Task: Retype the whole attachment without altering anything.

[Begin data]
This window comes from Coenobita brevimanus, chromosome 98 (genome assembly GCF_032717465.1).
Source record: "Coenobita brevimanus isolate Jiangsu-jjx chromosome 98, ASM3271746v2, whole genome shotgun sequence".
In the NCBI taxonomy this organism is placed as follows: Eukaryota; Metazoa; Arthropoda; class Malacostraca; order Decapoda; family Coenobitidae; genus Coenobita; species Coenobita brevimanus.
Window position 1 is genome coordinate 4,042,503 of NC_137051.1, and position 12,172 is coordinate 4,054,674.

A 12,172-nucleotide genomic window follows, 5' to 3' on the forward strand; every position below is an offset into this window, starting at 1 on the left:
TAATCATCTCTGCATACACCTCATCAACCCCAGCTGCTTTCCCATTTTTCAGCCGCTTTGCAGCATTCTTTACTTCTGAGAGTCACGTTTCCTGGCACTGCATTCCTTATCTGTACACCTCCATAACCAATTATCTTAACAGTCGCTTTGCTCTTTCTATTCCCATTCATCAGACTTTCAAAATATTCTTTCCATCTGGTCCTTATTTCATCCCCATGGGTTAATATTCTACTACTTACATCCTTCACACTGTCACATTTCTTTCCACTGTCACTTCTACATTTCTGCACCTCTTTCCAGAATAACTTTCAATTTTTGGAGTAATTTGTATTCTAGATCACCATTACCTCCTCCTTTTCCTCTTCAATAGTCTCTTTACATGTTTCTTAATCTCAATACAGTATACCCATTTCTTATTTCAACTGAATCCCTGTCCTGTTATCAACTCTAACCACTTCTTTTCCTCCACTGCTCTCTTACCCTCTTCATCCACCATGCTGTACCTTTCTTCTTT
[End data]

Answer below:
This window comes from Coenobita brevimanus, chromosome 98 (genome assembly GCF_032717465.1).
Source record: "Coenobita brevimanus isolate Jiangsu-jjx chromosome 98, ASM3271746v2, whole genome shotgun sequence".
In the NCBI taxonomy this organism is placed as follows: Eukaryota; Metazoa; Arthropoda; class Malacostraca; order Decapoda; family Coenobitidae; genus Coenobita; species Coenobita brevimanus.
Window position 1 is genome coordinate 4,042,503 of NC_137051.1, and position 12,172 is coordinate 4,054,674.

A 12,172-nucleotide genomic window follows, 5' to 3' on the forward strand; every position below is an offset into this window, starting at 1 on the left:
TAATCATCTCTGCATACACCTCATCAACCCCAGCTGCTTTCCCATTTTTCAGCCGCTTTGCAGCATTCTTTACTTCTGAGAGTCACGTTTCCTGGCACTGCATTCCTTATCTGTACACCTCCATAACCAATTATCTTAACAGTCGCTTTGCTCTTTCTATTCCCATTCATCAGACTTTCAAAATATTCTTTCCATCTGGTCCTTATTTCATCCCCATGGGTTAATATTCTACTACTTACATCCTTCACACTGTCACATTTCTTTCCACTGTCACTTCTACATTTCTGCACCTCTTTCCAGAATAACTTTCAATTTTTGGAGTAATTTGTATTCTAGATCACCATTACCTCCTCCTTTTCCTCTTCAATAGTCTCTTTACATGTTTCTTAATCTCAATACAGTATACCCATTTCTTATTTCAACTGAATCCCTGTCCTGTTATCAACTCTAACCACTTCTTTTCCTCCACTGCTCTCTTACCCTCTTCATCCACCATGCTGTACCTTTCTTCTTT